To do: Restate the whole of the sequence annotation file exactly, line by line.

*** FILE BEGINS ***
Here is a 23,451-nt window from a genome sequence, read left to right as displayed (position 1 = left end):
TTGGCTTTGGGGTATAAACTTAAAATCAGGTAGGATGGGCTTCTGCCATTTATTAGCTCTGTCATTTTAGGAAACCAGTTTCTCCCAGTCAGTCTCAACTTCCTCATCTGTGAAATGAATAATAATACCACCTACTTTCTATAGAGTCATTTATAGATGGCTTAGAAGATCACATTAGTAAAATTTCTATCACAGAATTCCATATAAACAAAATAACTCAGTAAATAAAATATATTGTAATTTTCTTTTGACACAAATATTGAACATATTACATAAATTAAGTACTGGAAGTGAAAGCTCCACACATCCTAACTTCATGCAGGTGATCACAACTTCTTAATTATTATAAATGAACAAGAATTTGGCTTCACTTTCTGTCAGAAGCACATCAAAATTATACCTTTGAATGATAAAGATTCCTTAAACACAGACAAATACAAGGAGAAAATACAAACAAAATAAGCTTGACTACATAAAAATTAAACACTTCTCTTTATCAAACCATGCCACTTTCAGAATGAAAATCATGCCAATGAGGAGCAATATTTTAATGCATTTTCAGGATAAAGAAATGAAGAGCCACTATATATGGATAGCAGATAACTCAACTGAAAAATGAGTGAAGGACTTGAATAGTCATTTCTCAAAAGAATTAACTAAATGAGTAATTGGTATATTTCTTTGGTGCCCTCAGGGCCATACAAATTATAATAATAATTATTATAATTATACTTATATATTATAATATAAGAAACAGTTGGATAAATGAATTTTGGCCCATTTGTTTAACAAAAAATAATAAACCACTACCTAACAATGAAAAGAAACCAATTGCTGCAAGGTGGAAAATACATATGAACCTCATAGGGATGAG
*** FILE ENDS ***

Here is a 23,451-nt window from a genome sequence, read left to right as displayed (position 1 = left end):
TTGGCTTTGGGGTATAAACTTAAAATCAGGTAGGATGGGCTTCTGCCATTTATTAGCTCTGTCATTTTAGGAAACCAGTTTCTCCCAGTCAGTCTCAACTTCCTCATCTGTGAAATGAATAATAATACCACCTACTTTCTATAGAGTCATTTATAGATGGCTTAGAAGATCACATTAGTAAAATTTCTATCACAGAATTCCATATAAACAAAATAACTCAGTAAATAAAATATATTGTAATTTTCTTTTGACACAAATATTGAACATATTACATAAATTAAGTACTGGAAGTGAAAGCTCCACACATCCTAACTTCATGCAGGTGATCACAACTTCTTAATTATTATAAATGAACAAGAATTTGGCTTCACTTTCTGTCAGAAGCACATCAAAATTATACCTTTGAATGATAAAGATTCCTTAAACACAGACAAATACAAGGAGAAAATACAAACAAAATAAGCTTGACTACATAAAAATTAAACACTTCTCTTTATCAAACCATGCCACTTTCAGAATGAAAATCATGCCAATGAGGAGCAATATTTTAATGCATTTTCAGGATAAAGAAATGAAGAGCCACTATATATGGATAGCAGATAACTCAACTGAAAAATGAGTGAAGGACTTGAATAGTCATTTCTCAAAAGAATTAACTAAATGAGTAATTGGTATATTTCTTTGGTGCCCTCAGGGCCATACAAATTATAATAATAATTATTATAATTATACTTATATATTATAATATAAGAAACAGTTGGATAAATGAATTTTGGCCCATTTGTTTAACAAAAAATAATAAACCACTACCTAACAATGAAAAGAAACCAATTGCTGCAAGGTGGAAAATACATATGAACCTCATAGGGATGAG